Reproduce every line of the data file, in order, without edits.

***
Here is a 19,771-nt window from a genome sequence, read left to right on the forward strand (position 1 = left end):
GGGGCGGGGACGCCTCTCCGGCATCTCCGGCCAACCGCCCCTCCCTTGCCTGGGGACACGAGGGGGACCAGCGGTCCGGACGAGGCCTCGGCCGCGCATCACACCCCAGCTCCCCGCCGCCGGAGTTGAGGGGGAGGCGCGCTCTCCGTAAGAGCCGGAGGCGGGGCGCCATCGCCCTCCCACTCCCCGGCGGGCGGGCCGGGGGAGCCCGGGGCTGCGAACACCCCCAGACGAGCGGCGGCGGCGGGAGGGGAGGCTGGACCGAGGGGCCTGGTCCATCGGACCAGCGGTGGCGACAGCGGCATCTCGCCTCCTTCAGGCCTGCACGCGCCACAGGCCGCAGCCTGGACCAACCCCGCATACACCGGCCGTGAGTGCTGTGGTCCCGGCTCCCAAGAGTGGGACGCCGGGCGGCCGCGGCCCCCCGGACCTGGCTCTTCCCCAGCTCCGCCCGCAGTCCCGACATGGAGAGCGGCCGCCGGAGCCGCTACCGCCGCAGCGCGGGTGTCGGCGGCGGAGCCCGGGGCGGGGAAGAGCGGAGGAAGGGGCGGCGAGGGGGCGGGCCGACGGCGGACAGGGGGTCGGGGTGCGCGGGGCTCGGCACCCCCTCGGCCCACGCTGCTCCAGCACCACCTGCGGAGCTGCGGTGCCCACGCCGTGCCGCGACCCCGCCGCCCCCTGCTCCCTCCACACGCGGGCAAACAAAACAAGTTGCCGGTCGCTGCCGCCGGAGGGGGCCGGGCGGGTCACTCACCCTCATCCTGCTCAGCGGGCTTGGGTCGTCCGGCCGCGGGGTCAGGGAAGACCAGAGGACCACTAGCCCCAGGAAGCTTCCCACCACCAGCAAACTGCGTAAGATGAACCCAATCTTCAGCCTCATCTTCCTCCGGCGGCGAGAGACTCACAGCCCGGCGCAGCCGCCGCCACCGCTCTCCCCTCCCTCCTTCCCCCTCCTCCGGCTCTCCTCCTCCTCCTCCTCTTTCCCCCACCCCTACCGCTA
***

Here is a 19,771-nt window from a genome sequence, read left to right on the forward strand (position 1 = left end):
GGGGCGGGGACGCCTCTCCGGCATCTCCGGCCAACCGCCCCTCCCTTGCCTGGGGACACGAGGGGGACCAGCGGTCCGGACGAGGCCTCGGCCGCGCATCACACCCCAGCTCCCCGCCGCCGGAGTTGAGGGGGAGGCGCGCTCTCCGTAAGAGCCGGAGGCGGGGCGCCATCGCCCTCCCACTCCCCGGCGGGCGGGCCGGGGGAGCCCGGGGCTGCGAACACCCCCAGACGAGCGGCGGCGGCGGGAGGGGAGGCTGGACCGAGGGGCCTGGTCCATCGGACCAGCGGTGGCGACAGCGGCATCTCGCCTCCTTCAGGCCTGCACGCGCCACAGGCCGCAGCCTGGACCAACCCCGCATACACCGGCCGTGAGTGCTGTGGTCCCGGCTCCCAAGAGTGGGACGCCGGGCGGCCGCGGCCCCCCGGACCTGGCTCTTCCCCAGCTCCGCCCGCAGTCCCGACATGGAGAGCGGCCGCCGGAGCCGCTACCGCCGCAGCGCGGGTGTCGGCGGCGGAGCCCGGGGCGGGGAAGAGCGGAGGAAGGGGCGGCGAGGGGGCGGGCCGACGGCGGACAGGGGGTCGGGGTGCGCGGGGCTCGGCACCCCCTCGGCCCACGCTGCTCCAGCACCACCTGCGGAGCTGCGGTGCCCACGCCGTGCCGCGACCCCGCCGCCCCCTGCTCCCTCCACACGCGGGCAAACAAAACAAGTTGCCGGTCGCTGCCGCCGGAGGGGGCCGGGCGGGTCACTCACCCTCATCCTGCTCAGCGGGCTTGGGTCGTCCGGCCGCGGGGTCAGGGAAGACCAGAGGACCACTAGCCCCAGGAAGCTTCCCACCACCAGCAAACTGCGTAAGATGAACCCAATCTTCAGCCTCATCTTCCTCCGGCGGCGAGAGACTCACAGCCCGGCGCAGCCGCCGCCACCGCTCTCCCCTCCCTCCTTCCCCCTCCTCCGGCTCTCCTCCTCCTCCTCCTCTTTCCCCCACCCCTACCGCTA